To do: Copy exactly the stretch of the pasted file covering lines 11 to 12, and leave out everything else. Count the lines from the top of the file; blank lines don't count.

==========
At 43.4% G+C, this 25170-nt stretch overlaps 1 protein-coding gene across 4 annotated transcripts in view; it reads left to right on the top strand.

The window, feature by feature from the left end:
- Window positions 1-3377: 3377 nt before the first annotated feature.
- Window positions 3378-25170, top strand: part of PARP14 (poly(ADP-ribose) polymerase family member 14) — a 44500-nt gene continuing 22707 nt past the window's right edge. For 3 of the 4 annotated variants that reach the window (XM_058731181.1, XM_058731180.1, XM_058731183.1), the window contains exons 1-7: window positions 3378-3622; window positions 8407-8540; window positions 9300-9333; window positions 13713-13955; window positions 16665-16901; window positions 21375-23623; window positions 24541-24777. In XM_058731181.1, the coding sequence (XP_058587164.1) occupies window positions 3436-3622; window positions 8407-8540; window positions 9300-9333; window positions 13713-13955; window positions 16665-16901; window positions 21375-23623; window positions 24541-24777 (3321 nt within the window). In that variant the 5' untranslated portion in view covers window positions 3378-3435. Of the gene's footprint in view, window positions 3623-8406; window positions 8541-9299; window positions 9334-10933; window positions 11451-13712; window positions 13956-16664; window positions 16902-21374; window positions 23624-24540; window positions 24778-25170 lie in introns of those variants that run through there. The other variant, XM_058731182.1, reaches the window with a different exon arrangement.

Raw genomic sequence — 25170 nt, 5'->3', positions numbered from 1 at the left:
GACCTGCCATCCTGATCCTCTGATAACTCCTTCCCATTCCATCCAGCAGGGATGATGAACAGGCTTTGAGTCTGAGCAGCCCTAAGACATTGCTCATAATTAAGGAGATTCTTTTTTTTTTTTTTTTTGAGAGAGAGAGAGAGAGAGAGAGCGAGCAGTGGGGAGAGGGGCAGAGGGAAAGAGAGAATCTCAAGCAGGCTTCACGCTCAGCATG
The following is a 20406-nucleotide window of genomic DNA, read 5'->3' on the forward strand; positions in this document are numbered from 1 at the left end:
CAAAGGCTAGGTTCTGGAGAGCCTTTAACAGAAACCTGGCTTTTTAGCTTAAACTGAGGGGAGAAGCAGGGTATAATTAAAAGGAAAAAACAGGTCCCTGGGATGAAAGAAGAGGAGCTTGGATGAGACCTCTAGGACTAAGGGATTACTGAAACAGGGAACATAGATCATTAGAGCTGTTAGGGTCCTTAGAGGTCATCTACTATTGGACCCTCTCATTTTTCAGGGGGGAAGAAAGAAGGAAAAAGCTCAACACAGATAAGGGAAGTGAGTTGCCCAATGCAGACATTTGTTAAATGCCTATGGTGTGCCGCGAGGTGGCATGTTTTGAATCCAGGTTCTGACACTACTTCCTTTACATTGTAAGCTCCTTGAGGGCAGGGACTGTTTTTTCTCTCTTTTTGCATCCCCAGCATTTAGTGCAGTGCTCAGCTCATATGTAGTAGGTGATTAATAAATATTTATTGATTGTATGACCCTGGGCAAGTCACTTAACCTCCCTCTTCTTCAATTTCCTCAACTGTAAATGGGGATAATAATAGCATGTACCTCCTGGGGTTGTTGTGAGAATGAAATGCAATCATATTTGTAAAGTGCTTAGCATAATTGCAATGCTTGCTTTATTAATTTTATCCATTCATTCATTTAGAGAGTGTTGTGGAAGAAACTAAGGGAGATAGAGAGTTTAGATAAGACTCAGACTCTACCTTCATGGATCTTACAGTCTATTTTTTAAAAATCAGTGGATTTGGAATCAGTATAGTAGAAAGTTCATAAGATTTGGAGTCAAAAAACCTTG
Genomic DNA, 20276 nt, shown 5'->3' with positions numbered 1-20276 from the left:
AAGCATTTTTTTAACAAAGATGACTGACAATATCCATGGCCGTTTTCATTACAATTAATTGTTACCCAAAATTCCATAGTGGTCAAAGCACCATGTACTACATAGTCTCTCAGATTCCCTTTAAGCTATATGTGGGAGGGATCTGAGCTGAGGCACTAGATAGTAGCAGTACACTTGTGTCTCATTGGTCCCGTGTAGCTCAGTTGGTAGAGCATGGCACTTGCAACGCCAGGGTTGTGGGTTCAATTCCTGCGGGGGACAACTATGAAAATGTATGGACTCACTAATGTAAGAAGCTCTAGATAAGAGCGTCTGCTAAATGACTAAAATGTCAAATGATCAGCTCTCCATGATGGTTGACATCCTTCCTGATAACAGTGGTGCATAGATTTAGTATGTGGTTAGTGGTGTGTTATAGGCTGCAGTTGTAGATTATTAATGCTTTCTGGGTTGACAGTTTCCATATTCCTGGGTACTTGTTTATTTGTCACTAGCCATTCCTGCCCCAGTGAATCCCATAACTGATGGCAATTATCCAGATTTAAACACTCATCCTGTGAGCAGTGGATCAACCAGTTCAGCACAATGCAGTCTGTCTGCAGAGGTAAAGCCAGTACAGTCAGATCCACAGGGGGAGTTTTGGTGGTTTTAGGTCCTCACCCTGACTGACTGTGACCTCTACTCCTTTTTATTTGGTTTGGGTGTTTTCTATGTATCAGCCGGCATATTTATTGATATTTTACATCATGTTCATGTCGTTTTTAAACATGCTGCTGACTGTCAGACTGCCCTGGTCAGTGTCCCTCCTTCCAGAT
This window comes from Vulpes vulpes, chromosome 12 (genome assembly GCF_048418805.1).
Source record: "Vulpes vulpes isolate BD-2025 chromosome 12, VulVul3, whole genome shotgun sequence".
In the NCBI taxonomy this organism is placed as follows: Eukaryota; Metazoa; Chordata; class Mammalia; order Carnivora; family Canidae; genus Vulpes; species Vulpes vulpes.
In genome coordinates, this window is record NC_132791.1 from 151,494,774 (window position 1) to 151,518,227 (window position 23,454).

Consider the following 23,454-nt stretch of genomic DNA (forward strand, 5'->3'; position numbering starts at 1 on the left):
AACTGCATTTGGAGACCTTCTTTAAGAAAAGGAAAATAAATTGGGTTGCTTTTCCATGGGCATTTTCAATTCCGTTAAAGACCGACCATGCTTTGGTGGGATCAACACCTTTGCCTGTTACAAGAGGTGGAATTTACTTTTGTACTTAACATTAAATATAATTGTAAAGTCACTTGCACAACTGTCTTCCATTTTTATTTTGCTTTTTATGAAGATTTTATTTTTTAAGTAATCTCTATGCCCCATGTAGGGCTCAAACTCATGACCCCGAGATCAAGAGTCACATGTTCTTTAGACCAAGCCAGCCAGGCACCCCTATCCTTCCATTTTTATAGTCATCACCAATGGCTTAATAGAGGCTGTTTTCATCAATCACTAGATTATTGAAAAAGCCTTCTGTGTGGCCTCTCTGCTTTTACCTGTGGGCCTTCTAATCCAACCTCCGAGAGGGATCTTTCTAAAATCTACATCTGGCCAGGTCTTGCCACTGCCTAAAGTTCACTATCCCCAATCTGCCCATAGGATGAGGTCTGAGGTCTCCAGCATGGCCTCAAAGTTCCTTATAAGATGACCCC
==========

This window comes from Vulpes vulpes, chromosome 12 (genome assembly GCF_048418805.1).
Source record: "Vulpes vulpes isolate BD-2025 chromosome 12, VulVul3, whole genome shotgun sequence".